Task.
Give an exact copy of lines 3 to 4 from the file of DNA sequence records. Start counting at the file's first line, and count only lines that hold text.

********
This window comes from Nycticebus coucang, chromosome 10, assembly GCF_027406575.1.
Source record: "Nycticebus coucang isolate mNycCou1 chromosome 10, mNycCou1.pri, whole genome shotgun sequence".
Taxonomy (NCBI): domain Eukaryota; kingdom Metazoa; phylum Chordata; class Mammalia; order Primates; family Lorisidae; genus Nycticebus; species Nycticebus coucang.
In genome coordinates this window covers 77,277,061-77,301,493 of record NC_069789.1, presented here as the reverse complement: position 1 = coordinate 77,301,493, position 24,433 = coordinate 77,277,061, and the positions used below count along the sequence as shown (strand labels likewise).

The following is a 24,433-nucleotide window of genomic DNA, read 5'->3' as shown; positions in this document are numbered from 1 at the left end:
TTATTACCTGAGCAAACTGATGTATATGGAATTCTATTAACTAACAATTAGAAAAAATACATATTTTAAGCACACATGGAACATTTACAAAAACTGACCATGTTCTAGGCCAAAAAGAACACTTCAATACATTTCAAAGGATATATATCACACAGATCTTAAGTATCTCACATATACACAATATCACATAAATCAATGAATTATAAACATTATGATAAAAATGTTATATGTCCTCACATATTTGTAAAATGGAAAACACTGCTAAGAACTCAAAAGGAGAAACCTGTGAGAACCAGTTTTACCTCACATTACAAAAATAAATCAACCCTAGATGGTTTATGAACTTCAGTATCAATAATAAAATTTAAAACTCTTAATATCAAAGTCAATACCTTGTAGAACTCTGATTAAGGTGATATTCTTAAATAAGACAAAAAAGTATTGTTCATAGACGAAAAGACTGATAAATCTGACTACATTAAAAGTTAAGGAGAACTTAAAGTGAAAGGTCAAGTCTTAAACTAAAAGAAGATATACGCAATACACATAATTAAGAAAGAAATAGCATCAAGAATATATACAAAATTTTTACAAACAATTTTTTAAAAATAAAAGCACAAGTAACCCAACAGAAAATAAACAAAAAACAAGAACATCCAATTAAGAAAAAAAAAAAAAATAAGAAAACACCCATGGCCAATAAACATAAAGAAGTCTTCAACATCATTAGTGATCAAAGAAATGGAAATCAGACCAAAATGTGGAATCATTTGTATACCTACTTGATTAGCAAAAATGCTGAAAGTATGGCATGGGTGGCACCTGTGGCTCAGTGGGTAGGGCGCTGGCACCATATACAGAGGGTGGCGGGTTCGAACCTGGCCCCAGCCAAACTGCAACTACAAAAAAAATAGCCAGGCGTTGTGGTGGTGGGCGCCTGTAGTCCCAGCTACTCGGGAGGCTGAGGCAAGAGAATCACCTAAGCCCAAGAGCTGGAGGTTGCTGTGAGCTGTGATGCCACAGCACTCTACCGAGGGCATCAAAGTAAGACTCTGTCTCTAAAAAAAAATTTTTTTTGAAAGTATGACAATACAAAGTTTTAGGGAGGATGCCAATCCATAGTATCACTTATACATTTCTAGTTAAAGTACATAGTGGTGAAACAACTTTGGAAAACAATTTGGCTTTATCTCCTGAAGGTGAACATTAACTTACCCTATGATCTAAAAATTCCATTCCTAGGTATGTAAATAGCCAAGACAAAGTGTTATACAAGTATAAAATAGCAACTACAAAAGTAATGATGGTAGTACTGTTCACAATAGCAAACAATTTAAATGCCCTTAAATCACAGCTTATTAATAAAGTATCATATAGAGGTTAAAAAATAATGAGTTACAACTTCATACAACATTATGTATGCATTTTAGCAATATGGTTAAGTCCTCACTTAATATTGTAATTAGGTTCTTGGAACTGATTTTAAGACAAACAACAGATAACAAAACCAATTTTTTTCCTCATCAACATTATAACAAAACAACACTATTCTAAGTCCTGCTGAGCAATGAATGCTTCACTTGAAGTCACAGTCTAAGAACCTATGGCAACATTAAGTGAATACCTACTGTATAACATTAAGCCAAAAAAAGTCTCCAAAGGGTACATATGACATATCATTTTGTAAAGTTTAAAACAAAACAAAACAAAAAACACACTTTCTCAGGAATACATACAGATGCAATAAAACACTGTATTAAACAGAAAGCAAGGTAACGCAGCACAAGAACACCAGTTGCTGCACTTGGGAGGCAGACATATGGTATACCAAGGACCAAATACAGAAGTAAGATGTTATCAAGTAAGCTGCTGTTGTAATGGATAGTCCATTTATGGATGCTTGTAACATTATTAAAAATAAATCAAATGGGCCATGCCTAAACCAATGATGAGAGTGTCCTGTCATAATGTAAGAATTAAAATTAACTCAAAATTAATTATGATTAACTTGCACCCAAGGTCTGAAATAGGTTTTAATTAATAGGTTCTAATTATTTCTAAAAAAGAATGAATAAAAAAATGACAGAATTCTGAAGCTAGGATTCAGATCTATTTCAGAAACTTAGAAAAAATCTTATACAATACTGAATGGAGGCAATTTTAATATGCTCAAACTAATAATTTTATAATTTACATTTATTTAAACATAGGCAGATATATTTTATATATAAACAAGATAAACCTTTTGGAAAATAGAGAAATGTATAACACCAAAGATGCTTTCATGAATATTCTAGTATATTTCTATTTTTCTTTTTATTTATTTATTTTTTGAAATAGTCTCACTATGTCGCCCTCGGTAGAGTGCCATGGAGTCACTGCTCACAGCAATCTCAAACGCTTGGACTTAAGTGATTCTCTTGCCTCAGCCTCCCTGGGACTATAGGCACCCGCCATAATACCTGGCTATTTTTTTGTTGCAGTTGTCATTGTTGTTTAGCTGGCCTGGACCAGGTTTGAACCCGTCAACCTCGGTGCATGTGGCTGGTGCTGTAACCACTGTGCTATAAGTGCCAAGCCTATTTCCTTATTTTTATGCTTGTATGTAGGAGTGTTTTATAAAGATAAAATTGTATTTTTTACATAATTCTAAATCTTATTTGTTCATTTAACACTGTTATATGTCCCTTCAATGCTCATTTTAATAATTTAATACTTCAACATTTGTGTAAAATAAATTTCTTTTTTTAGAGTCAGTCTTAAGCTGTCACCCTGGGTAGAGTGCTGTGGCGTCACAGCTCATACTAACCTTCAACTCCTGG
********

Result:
Taxonomy (NCBI): domain Eukaryota; kingdom Metazoa; phylum Chordata; class Mammalia; order Primates; family Lorisidae; genus Nycticebus; species Nycticebus coucang.
In genome coordinates this window covers 77,277,061-77,301,493 of record NC_069789.1, presented here as the reverse complement: position 1 = coordinate 77,301,493, position 24,433 = coordinate 77,277,061, and the positions used below count along the sequence as shown (strand labels likewise).